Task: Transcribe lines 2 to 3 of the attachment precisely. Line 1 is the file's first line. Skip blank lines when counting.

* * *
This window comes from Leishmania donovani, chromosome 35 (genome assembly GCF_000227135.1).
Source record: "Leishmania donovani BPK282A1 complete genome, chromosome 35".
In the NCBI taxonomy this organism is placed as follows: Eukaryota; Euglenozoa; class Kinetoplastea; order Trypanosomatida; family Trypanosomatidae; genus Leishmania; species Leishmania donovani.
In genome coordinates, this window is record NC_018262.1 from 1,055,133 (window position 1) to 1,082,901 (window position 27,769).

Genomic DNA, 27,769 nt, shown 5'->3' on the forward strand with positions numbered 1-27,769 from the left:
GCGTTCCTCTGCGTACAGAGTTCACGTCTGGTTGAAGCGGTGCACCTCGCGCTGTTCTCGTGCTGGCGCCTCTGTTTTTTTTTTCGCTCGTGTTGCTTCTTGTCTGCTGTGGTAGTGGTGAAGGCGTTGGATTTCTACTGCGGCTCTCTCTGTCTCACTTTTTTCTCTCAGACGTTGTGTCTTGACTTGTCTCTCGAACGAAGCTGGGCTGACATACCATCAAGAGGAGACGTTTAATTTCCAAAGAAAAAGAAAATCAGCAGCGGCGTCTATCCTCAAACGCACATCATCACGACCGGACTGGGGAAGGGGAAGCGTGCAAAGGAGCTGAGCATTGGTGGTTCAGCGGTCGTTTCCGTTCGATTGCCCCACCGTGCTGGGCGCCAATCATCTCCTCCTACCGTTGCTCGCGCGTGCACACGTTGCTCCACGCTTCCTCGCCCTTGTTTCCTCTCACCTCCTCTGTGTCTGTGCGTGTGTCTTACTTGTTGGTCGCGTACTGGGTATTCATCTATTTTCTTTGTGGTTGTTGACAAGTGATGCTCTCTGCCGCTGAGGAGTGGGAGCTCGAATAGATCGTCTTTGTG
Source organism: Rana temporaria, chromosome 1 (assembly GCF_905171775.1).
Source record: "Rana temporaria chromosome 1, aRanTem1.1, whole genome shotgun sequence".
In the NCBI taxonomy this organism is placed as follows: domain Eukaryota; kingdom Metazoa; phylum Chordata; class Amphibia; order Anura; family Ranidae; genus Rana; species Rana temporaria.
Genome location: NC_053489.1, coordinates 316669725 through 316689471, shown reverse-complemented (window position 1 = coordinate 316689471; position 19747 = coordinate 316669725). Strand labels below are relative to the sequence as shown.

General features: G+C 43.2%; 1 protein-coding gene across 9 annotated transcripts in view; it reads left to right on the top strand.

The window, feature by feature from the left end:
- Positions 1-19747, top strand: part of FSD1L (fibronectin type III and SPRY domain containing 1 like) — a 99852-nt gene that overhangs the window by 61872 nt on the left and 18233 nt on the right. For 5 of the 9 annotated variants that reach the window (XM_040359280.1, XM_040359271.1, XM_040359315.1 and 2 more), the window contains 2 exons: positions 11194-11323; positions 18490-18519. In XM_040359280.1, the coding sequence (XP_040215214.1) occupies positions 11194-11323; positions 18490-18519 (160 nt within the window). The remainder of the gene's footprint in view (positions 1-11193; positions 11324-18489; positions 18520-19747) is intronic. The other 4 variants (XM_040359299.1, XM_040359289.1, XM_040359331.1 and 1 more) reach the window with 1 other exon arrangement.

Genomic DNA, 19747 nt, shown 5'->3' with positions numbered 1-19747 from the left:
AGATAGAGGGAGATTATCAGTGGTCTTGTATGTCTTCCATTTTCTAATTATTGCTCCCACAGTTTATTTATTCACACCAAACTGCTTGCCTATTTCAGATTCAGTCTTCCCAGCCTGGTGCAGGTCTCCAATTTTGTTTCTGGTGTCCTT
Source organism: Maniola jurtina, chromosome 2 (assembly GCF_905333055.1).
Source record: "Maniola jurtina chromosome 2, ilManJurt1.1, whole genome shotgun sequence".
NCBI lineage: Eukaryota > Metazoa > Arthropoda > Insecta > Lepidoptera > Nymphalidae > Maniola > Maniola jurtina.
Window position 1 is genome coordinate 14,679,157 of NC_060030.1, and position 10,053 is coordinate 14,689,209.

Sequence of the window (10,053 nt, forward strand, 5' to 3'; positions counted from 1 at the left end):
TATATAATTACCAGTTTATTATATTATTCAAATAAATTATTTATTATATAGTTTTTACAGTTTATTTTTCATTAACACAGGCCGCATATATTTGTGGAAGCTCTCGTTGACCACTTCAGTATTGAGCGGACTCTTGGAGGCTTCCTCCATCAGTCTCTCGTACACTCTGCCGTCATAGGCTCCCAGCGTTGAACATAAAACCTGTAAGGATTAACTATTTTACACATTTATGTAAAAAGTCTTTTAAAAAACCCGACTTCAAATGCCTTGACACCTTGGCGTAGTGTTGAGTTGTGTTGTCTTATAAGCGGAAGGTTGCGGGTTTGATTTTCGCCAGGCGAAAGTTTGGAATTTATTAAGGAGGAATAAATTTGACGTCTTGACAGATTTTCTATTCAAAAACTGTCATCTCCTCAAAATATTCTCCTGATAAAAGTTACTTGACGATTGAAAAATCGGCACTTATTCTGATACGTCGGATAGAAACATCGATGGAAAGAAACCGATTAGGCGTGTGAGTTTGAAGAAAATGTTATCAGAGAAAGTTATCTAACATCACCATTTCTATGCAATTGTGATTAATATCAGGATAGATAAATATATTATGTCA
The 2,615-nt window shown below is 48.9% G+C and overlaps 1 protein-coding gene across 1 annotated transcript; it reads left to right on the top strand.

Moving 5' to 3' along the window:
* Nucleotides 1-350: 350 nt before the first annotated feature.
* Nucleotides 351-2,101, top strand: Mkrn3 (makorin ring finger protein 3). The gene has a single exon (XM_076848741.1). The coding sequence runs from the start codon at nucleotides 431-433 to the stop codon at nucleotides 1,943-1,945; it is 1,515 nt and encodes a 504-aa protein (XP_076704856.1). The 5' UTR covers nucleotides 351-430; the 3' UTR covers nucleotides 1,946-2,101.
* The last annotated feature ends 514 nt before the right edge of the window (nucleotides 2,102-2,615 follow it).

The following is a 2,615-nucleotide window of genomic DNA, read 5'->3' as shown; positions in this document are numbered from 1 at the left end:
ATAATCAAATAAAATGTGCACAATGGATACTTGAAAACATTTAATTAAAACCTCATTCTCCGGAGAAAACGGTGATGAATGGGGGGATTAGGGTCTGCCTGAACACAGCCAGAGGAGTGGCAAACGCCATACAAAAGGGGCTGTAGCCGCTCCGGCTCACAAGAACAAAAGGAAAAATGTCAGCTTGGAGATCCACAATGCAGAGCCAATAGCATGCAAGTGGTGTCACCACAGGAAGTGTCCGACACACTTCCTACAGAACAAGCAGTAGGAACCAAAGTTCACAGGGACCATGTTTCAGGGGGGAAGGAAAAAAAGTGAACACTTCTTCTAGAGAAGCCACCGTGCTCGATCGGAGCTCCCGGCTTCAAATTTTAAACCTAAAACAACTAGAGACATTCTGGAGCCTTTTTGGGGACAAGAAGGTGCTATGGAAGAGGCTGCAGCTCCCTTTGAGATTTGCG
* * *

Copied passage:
Source record: "Leishmania donovani BPK282A1 complete genome, chromosome 35".
In the NCBI taxonomy this organism is placed as follows: Eukaryota; Euglenozoa; class Kinetoplastea; order Trypanosomatida; family Trypanosomatidae; genus Leishmania; species Leishmania donovani.